Jul. 02, 2024

HARRISBURG – A legislative measure that would create a two-year window of time in which survivors of childhood sexual abuse could file lawsuits passed the Pennsylvania House of Representatives today, according to Rep. Jim Gregory (R-Blair). 

When Gregory took office in 2019, he said from the first day he intended to be a champion for survivors of childhood sexual abuse. His early legislative work included allowing childhood victims to file lawsuits until they reach age 55 (up from age 30) and removing the statute of limitations altogether for criminal cases.

His efforts included a third provision – creating a two-year window of time in which survivors of any age alleging misconduct from any year in Pennsylvania could file suit.

That third provision became mired in a series of setbacks, the most prominent of which was a Pennsylvania Department of State error that kept the matter off voters’ ballots as a potential constitutional amendment question.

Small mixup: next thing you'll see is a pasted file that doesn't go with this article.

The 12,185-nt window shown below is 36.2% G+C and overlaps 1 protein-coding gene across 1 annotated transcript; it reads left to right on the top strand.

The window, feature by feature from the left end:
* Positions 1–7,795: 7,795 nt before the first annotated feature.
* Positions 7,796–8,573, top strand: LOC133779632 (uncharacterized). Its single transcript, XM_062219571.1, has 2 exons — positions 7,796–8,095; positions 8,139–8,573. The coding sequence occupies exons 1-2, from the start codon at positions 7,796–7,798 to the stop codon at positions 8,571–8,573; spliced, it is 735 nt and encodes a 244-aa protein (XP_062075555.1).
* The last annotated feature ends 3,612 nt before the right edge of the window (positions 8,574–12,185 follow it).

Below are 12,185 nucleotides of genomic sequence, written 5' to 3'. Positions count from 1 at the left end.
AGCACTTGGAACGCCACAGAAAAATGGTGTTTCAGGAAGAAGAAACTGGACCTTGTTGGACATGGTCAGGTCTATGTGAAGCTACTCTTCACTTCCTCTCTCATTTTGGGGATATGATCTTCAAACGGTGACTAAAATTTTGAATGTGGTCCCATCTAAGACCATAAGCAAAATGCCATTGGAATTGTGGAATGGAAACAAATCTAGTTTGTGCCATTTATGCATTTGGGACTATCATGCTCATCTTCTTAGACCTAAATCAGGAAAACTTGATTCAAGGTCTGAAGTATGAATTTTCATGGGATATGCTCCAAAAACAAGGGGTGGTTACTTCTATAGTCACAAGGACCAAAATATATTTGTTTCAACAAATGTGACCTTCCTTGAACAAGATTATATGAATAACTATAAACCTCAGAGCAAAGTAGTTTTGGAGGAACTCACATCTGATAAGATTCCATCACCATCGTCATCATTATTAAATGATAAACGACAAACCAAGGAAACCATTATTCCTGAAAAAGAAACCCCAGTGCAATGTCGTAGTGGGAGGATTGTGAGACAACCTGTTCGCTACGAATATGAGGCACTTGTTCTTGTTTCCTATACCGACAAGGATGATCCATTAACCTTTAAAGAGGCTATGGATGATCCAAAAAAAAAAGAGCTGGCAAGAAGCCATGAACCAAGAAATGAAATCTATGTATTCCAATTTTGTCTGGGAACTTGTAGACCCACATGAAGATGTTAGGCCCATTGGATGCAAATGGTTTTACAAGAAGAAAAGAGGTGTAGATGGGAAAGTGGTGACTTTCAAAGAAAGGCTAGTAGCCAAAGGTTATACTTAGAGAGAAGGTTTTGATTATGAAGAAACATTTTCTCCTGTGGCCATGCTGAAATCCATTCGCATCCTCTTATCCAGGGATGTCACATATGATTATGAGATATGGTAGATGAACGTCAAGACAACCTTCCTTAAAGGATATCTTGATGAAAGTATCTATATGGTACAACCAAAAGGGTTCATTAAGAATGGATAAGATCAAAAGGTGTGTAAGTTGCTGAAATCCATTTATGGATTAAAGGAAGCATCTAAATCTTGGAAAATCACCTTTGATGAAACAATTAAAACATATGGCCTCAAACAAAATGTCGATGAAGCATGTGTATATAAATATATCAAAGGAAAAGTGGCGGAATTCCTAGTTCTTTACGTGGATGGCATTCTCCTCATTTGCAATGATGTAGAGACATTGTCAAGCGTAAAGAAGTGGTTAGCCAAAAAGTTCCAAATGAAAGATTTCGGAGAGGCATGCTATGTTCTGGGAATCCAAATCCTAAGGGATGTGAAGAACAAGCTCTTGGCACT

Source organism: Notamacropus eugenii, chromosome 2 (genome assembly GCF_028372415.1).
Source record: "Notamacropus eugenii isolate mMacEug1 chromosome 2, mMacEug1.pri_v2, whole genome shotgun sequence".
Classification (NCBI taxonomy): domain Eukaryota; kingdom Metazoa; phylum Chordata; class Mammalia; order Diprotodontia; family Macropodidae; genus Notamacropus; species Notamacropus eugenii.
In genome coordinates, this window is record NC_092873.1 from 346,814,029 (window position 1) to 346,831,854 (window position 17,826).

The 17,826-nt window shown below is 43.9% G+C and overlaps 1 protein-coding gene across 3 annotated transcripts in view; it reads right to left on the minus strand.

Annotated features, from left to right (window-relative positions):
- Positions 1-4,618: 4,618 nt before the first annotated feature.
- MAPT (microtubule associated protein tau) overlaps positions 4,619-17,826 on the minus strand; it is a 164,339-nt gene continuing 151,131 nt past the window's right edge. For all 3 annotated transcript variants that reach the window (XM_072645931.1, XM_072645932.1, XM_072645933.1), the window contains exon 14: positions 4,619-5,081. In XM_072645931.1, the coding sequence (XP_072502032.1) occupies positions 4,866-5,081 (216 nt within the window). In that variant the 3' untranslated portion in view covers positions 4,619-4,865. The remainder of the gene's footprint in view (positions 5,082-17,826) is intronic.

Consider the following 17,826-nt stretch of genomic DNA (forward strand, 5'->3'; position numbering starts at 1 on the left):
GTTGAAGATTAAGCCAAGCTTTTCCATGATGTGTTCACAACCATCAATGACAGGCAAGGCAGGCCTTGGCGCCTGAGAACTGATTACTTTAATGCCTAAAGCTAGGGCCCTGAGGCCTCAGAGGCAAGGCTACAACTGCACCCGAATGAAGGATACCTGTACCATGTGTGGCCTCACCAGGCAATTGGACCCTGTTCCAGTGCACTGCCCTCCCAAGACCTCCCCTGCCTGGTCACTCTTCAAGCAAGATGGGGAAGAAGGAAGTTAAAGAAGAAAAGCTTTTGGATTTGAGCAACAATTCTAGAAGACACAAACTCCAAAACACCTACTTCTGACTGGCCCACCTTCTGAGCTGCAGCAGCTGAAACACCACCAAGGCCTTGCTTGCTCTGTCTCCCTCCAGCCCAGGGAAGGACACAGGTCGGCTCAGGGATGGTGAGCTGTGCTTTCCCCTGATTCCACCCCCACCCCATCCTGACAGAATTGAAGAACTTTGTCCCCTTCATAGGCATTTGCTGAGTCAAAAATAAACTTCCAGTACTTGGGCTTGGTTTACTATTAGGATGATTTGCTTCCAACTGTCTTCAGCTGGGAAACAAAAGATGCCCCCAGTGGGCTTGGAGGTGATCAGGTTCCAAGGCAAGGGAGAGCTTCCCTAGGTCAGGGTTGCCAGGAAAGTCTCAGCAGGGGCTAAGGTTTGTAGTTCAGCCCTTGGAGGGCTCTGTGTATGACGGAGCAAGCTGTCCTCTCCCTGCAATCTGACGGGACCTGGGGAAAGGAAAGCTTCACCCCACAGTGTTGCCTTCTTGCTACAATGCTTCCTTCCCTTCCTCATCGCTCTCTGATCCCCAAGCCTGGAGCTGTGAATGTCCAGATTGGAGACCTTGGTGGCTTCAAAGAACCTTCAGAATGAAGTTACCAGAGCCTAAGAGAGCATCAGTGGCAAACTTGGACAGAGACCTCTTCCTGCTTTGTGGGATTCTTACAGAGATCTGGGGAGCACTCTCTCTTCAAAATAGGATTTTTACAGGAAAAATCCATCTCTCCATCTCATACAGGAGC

Today, the House took an important vote to potentially make that so-called “lookback window” a reality as a statute, Gregory said.

“A bill amendment that passed overwhelmingly today has given the lookback window its biggest opportunity to become law in quite some time,” Gregory said. “I’m hopeful this legislation clears the House and Senate, and gets to the governor for his signature, as he has long supported expanded rights for victims.”

The amendment was made to Senate Bill 186, which concerns updating the definitions of child pornography.

Gregory, a survivor of abuse himself, often cites studies that have found more than half of survivors first disclosed the abuse at age 50 or older. The vast majority of abuse goes unreported altogether.

“I was well into adulthood before I started grappling with my own experiences, so I know all too well the last thing a victim, particularly a child, is thinking about is ‘what are my legal options in the future?’” he said.

Senate Bill 186 is scheduled for a final vote in the House on Wednesday, then it would go to the Senate for a concurrence vote.

Representative Jim Gregory
80th District
Pennsylvania House of Representatives